library and several different parts of `lens`

. Going into further details on these is probably a post for another day.

In contrast to monads, comonads are about converting values in a comonadic context to pure values. I tend to think of this is “tearing down” a value in a comonadic context where monads are “building up” a value in a monadic context, however that’s perhaps not the best metaphor.

```
class Comonad w where
extract :: w a -> a
extend :: (w a -> b) -> w a -> w b
```

Recall that `extract`

is the dual to `return`

and `extend`

is the dual to `bind`

. Given that, we probably won’t find it too hard to view `extract`

as something that converts from values in a comonad context to pure values directly, while `extend`

helps us to do something similar in stages.

That pattern continues with `lower`

from `ComonadTrans`

:

```
class ComonadTrans t where
lower :: t w a -> w a
```

Every comonad transformer is also a comonad, and we can see that `lower`

is helping us step down the stack to get closer to a pure value.

Let’s look at a few of these things so we can get a bit more concrete.

`Store`

and `StoreT`

The `Store`

comonad is related to the `State`

monad, but does things a bit differently.

We store a function and an initial value:

`data Store s a = Store (s -> a) s`

As an aside, if we squint at (and uncurry) `State`

and `Store`

we might see them as combinations of `(-> s)`

and `(, s)`

but in different orders. There are volumes more to say about that, involving the relationship between adjunctions, monads, and comonads. If you’re interested to know more, you should ask in the reddit comments - there are folks in that community that are incredibly well versed in explaining those links and the various interesting avenues that branch off from there.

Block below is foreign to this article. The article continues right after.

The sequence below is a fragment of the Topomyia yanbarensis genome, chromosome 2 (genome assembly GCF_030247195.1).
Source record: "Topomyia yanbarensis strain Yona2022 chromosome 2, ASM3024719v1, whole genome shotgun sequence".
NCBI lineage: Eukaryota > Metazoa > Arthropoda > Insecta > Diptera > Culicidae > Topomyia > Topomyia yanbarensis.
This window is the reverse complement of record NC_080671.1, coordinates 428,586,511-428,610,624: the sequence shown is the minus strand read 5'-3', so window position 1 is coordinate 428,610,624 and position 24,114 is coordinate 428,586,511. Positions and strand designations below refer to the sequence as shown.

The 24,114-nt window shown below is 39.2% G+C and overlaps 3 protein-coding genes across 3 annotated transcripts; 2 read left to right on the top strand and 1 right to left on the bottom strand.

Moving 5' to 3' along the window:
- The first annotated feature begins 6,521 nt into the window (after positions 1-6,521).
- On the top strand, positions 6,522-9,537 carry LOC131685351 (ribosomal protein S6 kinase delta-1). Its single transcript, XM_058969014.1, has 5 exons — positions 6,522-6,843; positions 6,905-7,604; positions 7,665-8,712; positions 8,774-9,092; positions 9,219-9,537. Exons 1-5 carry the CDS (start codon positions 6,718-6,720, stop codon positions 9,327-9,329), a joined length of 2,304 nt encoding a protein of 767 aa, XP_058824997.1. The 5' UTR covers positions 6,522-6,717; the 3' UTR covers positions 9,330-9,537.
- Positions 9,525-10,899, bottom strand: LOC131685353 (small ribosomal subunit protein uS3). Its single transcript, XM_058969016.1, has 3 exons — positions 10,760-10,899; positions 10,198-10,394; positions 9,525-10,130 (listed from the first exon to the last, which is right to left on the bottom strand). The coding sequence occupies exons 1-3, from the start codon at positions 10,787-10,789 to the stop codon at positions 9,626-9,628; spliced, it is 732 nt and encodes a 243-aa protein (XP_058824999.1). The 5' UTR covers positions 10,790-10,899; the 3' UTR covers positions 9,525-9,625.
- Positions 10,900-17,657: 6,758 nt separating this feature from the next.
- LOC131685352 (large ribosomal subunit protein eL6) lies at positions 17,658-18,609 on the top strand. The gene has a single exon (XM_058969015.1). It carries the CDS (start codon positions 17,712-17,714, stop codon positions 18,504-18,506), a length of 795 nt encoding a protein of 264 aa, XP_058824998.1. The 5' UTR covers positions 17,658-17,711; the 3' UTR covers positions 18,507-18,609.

We can use `fmap`

to modify the function via composition:

```
instance Functor (Store s) where
fmap f (Store g s) = Store (f . g) s
```

The `extract`

function applies the stored function to the stored value, and `duplicate`

turns the `a`

into a `Store s a`

:

```
instance Comonad (Store s) where
extract (Store f s) = f s
duplicate (Store f s) = Store (Store f) s
```

We have a number of helper functions - also accessible from the `ComonadStore s`

typeclass - including:

```
pos :: Store s a -> s
seek :: s -> Store s a -> Store s a
peek :: s -> Store s a -> a
```

where

`pos`

gets the stored value`seek`